I think this is a great feature that will not only let teams function better, but to feel more appreciated, all key to getting shit done.

      1. avatarDarren

        I agree with Jeff. Having an easy way to acknowledge people and their work is one more way to reduce friction in geting our projects done. For me and my team, this certainly fees like an enhancement, not wasted effort.

    2. avatarTevya

      I literally just commented to my business partner (on a task) 3 days ago about this. I said that I wished there was a “like” feature to let him know when I’d read his comment or whatever, but there was no real reason to actually make a comment. We agreed we’d always read everything that came through out Asana inbox, but this adds additional surety. I love it. I’m so glad they released it. It’s very timely for us, since I was just wishing for it 3 days ago.

    3. avatarPaul

      So disappointed. I’m a pro customer and this does nothing for my workflow or alleviate any of my frustrations with this product.

    4. avatarPeter Venero

      It’s about promoting and encouraging great work and recognition to your teammates. I think this is absolutely valuable because it promotes a healthy morale within an organisation and on specific projects. Andrew take a breath – it’s thinking like that which keeps the workplace boring and ineffective, which is why awesome professionals jump ship to somewhere more meaningful.

      Well done Asana!

    5. avatarSteven T

      On one hand, I realize Asana needs corporate clients to pay for the product (they get the say). On the other hand, it’s said to see such negative response. Can anyone explain to me how it is un-professional to tell your team mates that they have done a good job? The hart icon maybe a bit inappropriate, but it’s implemented in such a subtle way that it’s not obstructive at all. I ❤ this feature. Thank you Asana.

    6. avatarAlan

      To those who say Asana should have spent their time on something else:

      A: This code was written at a hack-a-thon. In my neck of the woods, hack-a-thons happen after hours, usually over beers.

      B: By Jack’s own admission, “building the functionality was the easy part.” Translation: minimal engineering effort was needed. My guess: they finished it at the hack-a-thon in a couple of hours.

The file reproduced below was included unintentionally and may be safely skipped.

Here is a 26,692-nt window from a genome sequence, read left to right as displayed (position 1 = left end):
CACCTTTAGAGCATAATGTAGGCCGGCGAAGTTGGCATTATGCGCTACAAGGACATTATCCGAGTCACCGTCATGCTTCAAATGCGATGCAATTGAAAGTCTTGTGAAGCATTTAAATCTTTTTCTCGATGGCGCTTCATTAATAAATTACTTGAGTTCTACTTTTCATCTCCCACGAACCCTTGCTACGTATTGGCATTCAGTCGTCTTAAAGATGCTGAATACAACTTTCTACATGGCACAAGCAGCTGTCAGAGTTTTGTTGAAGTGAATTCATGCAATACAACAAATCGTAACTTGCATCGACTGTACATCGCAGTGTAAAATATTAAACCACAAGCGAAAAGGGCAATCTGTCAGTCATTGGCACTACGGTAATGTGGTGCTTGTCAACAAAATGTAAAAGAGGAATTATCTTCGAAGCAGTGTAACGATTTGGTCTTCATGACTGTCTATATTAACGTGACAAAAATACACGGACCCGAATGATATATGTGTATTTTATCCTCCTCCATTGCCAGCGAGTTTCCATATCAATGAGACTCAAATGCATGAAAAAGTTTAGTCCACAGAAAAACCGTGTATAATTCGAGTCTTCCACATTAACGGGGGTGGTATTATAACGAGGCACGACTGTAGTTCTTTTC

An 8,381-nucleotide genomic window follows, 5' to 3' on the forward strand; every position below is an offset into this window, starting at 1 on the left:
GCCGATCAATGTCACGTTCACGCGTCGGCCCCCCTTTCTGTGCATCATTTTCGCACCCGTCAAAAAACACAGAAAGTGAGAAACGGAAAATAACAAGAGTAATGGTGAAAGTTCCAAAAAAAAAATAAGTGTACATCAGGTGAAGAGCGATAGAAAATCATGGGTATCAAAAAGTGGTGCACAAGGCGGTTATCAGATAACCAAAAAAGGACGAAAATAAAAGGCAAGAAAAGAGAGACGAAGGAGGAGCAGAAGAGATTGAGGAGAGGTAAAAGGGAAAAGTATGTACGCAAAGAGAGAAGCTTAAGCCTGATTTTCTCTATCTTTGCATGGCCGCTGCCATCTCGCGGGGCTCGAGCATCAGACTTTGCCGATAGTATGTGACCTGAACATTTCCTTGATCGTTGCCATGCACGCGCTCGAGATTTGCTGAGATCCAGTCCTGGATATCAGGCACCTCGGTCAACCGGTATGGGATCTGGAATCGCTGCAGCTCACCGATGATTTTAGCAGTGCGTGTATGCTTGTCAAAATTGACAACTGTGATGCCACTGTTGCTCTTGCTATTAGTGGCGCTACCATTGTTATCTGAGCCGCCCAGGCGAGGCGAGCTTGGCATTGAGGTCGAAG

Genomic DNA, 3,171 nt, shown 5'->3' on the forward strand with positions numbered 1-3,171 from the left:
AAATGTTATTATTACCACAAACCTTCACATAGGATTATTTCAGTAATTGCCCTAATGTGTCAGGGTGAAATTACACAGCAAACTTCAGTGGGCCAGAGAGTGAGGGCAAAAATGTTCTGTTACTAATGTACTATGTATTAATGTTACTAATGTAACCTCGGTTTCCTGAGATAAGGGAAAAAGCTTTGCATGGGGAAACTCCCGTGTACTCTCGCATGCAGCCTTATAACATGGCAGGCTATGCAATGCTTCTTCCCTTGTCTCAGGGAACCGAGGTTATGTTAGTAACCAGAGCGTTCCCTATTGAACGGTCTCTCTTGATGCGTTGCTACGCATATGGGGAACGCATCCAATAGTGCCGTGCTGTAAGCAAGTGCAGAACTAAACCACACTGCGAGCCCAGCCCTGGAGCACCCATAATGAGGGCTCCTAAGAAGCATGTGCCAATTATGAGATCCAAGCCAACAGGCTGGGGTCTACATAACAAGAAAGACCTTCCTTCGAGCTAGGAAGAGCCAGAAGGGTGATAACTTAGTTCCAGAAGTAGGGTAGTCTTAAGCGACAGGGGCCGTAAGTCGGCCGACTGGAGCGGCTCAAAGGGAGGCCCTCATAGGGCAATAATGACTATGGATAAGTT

C: The “extra effort” they spent “adding warmth without sacrificing productivity” was likely in design answering questions like where should the button go, and what should it look like. Not a lot of engineering effort there.

      D: One of their founders worked on the Facebook Like button. So, duh! It was going to happen.

      Anyone who writes software for a living knows that occasionally adding a simple feature dreamed up by one of your engineers (in their spare time, no less) will go a long way toward their happiness and productivity. If people think their ideas are not being heard, first they stop sharing them, then they take them somewhere else – especially at startups, where there is always another offer a phone call away.

      I commend Asana for letting their geeks actually contribute to the product. I wish all companies were as progressive about project management as Asana.

      Oh, and for the record, ditch the heart. It’s too intimate. High 5 works. Iconography might be an issue. Perhaps stars are easiest.

      And, PS: Until I read this blog post, I thought hearts were a way to vote things up in priority. I guess not. But, that’s still a useful feature. (See https://www.dropbox.com/votebox.)

    7. avatarJohn

      I know exactly what Andrew is talking about. Sometimes it seems like the 20 somethings today are still in preschool. Even design is like preschool story books with huge text and simple words.

  3. avatarNick Smith

    “People can start to treat each other like robots rather than humans”.

    …so you introduce an interface element that further sanitises what would otherwise be a nuanced situation-dependent positive expression? The logic doesn’t flow for me.

    I’m honetly curious, how do you stop this becoming yet another interface element to skip over?

    I’ve been really positive about previous improvements, but not getting the logic behind this one just yet.

  4. avatarAndi

    Feature? Is this Facebook now? Still waiting for e.g. Android App….
    When one of my team members has completed a job with a good result, I talk to him directly.

    1. avatarChris Durham

      MyAsana for Android works great. The main problem for me using the webapp in NYC is that I capture a lot of GTD stuff when I’m on the subway with no connection. MyAsana solved the problem